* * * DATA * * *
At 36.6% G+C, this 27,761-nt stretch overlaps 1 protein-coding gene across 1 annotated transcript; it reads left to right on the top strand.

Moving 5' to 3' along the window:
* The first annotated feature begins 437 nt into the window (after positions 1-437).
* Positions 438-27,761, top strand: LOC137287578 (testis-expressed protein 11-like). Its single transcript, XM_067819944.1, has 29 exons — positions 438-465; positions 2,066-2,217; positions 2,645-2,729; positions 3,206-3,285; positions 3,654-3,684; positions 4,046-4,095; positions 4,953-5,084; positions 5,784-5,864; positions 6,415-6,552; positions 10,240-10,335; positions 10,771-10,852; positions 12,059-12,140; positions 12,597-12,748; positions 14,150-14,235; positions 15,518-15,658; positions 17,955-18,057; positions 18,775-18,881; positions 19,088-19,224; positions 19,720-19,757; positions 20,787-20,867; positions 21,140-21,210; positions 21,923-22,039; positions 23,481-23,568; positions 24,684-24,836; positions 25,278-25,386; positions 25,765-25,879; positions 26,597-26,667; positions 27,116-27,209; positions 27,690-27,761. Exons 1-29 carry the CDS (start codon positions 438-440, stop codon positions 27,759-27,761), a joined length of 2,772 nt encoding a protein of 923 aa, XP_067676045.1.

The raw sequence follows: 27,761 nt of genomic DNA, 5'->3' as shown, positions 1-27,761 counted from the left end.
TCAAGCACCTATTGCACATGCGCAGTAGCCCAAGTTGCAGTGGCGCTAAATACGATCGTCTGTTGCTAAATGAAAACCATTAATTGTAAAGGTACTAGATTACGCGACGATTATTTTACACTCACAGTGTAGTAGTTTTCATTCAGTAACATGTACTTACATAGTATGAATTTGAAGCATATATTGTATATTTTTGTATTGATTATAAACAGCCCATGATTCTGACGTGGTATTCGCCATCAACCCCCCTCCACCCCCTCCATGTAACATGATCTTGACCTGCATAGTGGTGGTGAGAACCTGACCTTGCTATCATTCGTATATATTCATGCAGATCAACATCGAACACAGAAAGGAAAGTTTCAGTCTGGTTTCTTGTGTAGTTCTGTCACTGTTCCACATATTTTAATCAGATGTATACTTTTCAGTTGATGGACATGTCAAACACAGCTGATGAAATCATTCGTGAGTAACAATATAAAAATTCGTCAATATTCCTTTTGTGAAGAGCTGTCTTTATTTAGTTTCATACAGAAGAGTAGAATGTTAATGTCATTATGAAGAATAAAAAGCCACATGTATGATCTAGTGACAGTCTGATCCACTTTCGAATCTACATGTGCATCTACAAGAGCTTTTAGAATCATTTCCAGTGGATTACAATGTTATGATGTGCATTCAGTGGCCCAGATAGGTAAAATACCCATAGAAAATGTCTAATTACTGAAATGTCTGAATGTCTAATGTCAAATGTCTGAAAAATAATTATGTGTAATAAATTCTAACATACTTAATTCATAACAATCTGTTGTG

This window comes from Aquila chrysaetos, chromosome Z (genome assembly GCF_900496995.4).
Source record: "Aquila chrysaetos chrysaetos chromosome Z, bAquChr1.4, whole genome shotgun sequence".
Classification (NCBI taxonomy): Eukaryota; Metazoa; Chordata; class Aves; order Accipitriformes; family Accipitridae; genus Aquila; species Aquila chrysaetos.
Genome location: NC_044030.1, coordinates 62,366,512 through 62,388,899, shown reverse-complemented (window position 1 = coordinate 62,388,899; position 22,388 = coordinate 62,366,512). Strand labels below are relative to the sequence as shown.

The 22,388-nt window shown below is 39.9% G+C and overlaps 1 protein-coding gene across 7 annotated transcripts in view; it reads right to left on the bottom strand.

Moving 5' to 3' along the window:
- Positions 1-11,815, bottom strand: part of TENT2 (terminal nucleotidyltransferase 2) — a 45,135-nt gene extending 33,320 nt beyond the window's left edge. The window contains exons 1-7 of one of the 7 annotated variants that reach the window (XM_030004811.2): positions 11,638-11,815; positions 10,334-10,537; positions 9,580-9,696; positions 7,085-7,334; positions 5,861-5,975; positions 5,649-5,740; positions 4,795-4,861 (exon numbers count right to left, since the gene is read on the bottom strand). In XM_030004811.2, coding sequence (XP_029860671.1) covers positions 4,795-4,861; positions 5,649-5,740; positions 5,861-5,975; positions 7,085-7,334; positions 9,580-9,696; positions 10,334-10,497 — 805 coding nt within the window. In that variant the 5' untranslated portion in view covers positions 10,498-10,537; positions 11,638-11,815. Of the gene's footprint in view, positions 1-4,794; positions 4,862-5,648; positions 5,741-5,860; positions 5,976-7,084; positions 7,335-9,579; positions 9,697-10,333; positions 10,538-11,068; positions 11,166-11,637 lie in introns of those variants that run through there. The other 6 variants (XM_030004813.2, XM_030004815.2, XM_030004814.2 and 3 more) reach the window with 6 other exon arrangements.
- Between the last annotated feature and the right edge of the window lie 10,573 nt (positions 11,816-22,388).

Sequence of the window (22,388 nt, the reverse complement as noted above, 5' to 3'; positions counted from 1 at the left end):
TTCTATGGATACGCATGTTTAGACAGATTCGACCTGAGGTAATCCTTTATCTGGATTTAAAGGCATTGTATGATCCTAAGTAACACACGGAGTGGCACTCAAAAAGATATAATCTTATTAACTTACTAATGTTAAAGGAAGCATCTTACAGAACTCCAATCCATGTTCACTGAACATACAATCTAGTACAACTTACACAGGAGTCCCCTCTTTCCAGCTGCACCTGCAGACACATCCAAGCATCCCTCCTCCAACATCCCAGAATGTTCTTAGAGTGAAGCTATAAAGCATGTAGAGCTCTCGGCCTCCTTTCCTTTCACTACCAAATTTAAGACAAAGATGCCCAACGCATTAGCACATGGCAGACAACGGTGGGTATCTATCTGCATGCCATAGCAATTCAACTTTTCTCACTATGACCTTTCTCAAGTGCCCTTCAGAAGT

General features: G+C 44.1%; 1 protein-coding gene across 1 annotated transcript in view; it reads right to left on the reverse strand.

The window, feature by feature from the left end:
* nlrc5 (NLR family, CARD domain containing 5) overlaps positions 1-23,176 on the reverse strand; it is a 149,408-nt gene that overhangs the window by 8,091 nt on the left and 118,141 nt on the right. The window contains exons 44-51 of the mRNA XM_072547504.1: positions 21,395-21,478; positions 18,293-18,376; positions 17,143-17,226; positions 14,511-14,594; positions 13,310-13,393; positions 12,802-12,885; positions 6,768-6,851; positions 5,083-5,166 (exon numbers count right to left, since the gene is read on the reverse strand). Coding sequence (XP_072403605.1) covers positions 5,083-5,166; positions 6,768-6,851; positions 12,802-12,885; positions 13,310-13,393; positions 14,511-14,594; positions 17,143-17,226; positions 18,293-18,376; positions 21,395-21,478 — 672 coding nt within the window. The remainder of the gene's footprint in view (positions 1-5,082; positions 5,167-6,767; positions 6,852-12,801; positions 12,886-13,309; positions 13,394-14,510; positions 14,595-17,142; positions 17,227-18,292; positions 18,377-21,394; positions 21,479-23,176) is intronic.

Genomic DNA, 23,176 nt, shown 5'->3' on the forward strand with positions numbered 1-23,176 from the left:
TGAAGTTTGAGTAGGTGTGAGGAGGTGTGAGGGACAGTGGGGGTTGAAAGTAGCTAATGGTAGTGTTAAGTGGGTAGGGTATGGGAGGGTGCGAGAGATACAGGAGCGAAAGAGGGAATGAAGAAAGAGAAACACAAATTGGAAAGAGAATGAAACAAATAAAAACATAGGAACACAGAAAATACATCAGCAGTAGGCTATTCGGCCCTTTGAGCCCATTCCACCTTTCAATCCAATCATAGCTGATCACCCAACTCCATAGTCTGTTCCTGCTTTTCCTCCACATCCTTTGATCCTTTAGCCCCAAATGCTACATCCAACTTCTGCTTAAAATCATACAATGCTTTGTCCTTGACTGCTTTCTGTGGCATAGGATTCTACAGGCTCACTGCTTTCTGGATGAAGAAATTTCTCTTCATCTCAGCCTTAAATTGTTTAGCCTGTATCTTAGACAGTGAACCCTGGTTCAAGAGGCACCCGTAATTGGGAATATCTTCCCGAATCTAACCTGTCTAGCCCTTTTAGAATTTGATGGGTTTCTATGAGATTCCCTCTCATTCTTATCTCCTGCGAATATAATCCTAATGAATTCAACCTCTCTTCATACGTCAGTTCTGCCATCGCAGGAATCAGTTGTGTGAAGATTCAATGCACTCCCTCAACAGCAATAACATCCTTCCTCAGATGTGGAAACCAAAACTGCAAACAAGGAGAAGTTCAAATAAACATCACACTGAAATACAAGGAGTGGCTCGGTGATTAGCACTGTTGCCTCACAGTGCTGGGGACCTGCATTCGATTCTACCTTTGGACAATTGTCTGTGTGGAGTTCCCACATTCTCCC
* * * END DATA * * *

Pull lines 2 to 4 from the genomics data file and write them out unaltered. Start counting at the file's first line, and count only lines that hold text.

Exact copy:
Moving 5' to 3' along the window:
* The first annotated feature begins 437 nt into the window (after positions 1-437).
* Positions 438-27,761, top strand: LOC137287578 (testis-expressed protein 11-like). Its single transcript, XM_067819944.1, has 29 exons — positions 438-465; positions 2,066-2,217; positions 2,645-2,729; positions 3,206-3,285; positions 3,654-3,684; positions 4,046-4,095; positions 4,953-5,084; positions 5,784-5,864; positions 6,415-6,552; positions 10,240-10,335; positions 10,771-10,852; positions 12,059-12,140; positions 12,597-12,748; positions 14,150-14,235; positions 15,518-15,658; positions 17,955-18,057; positions 18,775-18,881; positions 19,088-19,224; positions 19,720-19,757; positions 20,787-20,867; positions 21,140-21,210; positions 21,923-22,039; positions 23,481-23,568; positions 24,684-24,836; positions 25,278-25,386; positions 25,765-25,879; positions 26,597-26,667; positions 27,116-27,209; positions 27,690-27,761. Exons 1-29 carry the CDS (start codon positions 438-440, stop codon positions 27,759-27,761), a joined length of 2,772 nt encoding a protein of 923 aa, XP_067676045.1.